A vendor arranges tomatoes on his stand at the Mahne Yehuda market in Jerusalem. Rising food and fuel prices in Israel have brought public pressure on Prime Minister Benjamin Netanyahu to announce tax relief measures and the country's biggest trade union is considering a national strike (February 9,.
(photo credit: BAZ RATNER/REUTERS)
There will be no customs duty applied to imports of tomatoes between now and the advent of the Tishrei holidays, based on an automatic mechanism that removes the customs taxes during time periods before some holidays, but the Agriculture Ministry admitted it had hoped to avoid this.
Israel Hayom initially reported on Monday that sources in the ministry told the paper that the tax lift will be in effect from Monday until the eve of Rosh Hashana, and that the ministry does not expect the move to hurt domestic farmers who grow tomatoes.
But in a statement to The Jerusalem Post
, the ministry clarified that it had tried to forestall this situation, saying it serves both the interests of farmers and of consumers.
“Two months ago, the Minister of Agriculture [Uri Ariel] asked the Minister of Finance [Moshe Kahlon] to change the tariff reduction mechanism in the tomato industry, so that instead of opening the duty-free importation automatically, without consideration of the data on the ground and about what is happening today, the mechanism will be restrained and operated only in cases of need and according to market prices,” the statement said.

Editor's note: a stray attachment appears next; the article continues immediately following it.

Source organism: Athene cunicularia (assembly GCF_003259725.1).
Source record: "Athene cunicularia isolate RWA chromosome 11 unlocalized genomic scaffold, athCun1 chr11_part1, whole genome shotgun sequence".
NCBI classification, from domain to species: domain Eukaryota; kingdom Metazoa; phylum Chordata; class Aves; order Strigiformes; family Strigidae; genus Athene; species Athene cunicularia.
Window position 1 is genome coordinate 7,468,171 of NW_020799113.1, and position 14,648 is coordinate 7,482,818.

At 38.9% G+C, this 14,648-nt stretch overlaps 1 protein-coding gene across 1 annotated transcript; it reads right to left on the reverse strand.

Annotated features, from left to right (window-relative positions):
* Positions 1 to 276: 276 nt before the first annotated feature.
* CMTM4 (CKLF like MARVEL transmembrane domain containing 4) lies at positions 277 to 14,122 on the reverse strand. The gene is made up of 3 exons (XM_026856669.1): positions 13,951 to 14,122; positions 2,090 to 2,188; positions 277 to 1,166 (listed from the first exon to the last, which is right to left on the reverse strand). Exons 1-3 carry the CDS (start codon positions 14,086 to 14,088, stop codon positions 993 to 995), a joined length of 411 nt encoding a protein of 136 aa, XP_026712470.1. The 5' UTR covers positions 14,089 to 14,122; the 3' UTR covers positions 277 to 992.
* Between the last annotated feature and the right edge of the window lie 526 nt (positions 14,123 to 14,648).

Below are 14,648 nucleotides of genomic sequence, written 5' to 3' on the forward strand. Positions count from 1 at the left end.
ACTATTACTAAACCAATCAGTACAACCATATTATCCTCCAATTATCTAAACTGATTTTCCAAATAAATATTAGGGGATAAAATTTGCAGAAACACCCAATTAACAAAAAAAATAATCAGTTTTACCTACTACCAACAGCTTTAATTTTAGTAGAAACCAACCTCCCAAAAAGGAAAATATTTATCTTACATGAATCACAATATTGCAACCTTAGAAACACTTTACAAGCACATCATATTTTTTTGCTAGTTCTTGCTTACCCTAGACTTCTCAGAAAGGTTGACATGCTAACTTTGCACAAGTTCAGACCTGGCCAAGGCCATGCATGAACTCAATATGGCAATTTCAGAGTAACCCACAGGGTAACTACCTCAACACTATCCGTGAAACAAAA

But, according to the ministry, “as the Minister of Finance refused the request, today the import of tomatoes without customs taxes began [automatically], in order to continue to meet public needs and to prevent a shortage [of tomatoes] in markets and marketing chains, and a sharp rise in prices, ahead of the holidays.”
Tomato customs taxes are expected to be at 91 agorot per kg. during the time when the lift will be in effect. The removal of customs might allow for a wider selection and lower prices on tomatoes, which can be expensive in Israel; in 2015, the wholesale price for 1 kg. of tomatoes rose to be as much as nearly NIS 12 per kg., according to Globes.
Some tomato farmers
are displeased by the move, fearing if it is easier for people to import tomatoes, it will hurt their business.
“The [flaming] kites and the terror won’t win against us and won’t disperse us from here, but this step of reducing the tariffs on tomatoes imported from Turkey definitely will,” Yigal Amar, a farmer from Moshav Amioz, told Israel Hayom
, referencing the attacks that have come from nearby Gaza Strip during the past few months.
“Is this the government’s holiday gift [to us]?,” Amar asked. “Is this their thanks for what we’re going through? The only thing protecting us [financially] now are the 91 agorot placed on every import, bit that will also disappear with the cancellation of the customs tax.”
While many of Israel’s imported tomatoes come from Turkey, which has strong trade ties but strained diplomatic relations with Israel, the ministry sources told Israel Hayom that the move applies to tomato imports from all countries.
In June, the Agriculture Ministry said in a press release that it would “take measures to lower consumer prices” of tomatoes if prices of locally-grown tomatoes continued to rise.
The release attributed the tomato shortage to hot weather, and said the ministry’s policy is to intervene in the market to reduce prices if tomatoes sell for more than NIS 6 per kg. for four consecutive days.
“The cost of living and the farmers’ profitability are our priorities. When we notice an increase in the prices of agricultural produce, we work in concert with the farmers’ representatives to lower the price,” Ariel said in the release.
At the time, the Agriculture Ministry did not indicate what kind of action it would take.
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